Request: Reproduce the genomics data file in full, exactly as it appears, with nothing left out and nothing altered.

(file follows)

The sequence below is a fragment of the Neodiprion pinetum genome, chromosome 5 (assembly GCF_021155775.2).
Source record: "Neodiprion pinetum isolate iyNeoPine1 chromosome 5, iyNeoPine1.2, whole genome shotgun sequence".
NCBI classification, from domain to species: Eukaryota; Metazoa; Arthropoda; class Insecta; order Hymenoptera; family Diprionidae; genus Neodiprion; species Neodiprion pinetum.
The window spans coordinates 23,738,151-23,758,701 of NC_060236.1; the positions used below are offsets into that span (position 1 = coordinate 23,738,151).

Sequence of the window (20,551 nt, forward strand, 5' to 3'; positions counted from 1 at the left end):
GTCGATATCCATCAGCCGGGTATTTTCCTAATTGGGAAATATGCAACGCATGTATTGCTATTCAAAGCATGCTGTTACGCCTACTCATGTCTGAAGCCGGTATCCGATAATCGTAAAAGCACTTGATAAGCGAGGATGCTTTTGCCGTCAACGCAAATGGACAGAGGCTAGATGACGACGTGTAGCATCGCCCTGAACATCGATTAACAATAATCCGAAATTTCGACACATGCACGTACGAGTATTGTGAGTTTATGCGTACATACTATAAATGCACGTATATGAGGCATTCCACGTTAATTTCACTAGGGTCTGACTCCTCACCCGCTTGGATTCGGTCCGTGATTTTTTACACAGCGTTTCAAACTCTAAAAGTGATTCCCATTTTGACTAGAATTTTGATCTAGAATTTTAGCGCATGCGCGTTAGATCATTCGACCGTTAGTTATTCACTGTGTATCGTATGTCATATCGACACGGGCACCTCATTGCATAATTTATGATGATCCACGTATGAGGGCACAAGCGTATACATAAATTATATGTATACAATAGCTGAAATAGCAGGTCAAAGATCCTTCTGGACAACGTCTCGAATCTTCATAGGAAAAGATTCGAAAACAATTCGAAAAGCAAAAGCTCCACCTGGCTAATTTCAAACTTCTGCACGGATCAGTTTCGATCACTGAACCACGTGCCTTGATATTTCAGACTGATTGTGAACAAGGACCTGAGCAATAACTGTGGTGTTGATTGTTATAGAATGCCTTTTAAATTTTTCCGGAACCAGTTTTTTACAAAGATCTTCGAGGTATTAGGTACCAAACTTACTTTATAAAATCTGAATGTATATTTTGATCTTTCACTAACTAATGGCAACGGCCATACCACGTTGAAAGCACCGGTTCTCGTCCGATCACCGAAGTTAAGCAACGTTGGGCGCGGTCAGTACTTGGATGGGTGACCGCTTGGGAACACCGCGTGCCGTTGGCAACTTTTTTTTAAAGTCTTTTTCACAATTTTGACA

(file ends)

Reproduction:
The sequence below is a fragment of the Neodiprion pinetum genome, chromosome 5 (assembly GCF_021155775.2).
Source record: "Neodiprion pinetum isolate iyNeoPine1 chromosome 5, iyNeoPine1.2, whole genome shotgun sequence".
NCBI classification, from domain to species: Eukaryota; Metazoa; Arthropoda; class Insecta; order Hymenoptera; family Diprionidae; genus Neodiprion; species Neodiprion pinetum.
The window spans coordinates 23,738,151-23,758,701 of NC_060236.1; the positions used below are offsets into that span (position 1 = coordinate 23,738,151).

Sequence of the window (20,551 nt, forward strand, 5' to 3'; positions counted from 1 at the left end):
GTCGATATCCATCAGCCGGGTATTTTCCTAATTGGGAAATATGCAACGCATGTATTGCTATTCAAAGCATGCTGTTACGCCTACTCATGTCTGAAGCCGGTATCCGATAATCGTAAAAGCACTTGATAAGCGAGGATGCTTTTGCCGTCAACGCAAATGGACAGAGGCTAGATGACGACGTGTAGCATCGCCCTGAACATCGATTAACAATAATCCGAAATTTCGACACATGCACGTACGAGTATTGTGAGTTTATGCGTACATACTATAAATGCACGTATATGAGGCATTCCACGTTAATTTCACTAGGGTCTGACTCCTCACCCGCTTGGATTCGGTCCGTGATTTTTTACACAGCGTTTCAAACTCTAAAAGTGATTCCCATTTTGACTAGAATTTTGATCTAGAATTTTAGCGCATGCGCGTTAGATCATTCGACCGTTAGTTATTCACTGTGTATCGTATGTCATATCGACACGGGCACCTCATTGCATAATTTATGATGATCCACGTATGAGGGCACAAGCGTATACATAAATTATATGTATACAATAGCTGAAATAGCAGGTCAAAGATCCTTCTGGACAACGTCTCGAATCTTCATAGGAAAAGATTCGAAAACAATTCGAAAAGCAAAAGCTCCACCTGGCTAATTTCAAACTTCTGCACGGATCAGTTTCGATCACTGAACCACGTGCCTTGATATTTCAGACTGATTGTGAACAAGGACCTGAGCAATAACTGTGGTGTTGATTGTTATAGAATGCCTTTTAAATTTTTCCGGAACCAGTTTTTTACAAAGATCTTCGAGGTATTAGGTACCAAACTTACTTTATAAAATCTGAATGTATATTTTGATCTTTCACTAACTAATGGCAACGGCCATACCACGTTGAAAGCACCGGTTCTCGTCCGATCACCGAAGTTAAGCAACGTTGGGCGCGGTCAGTACTTGGATGGGTGACCGCTTGGGAACACCGCGTGCCGTTGGCAACTTTTTTTTAAAGTCTTTTTCACAATTTTGACA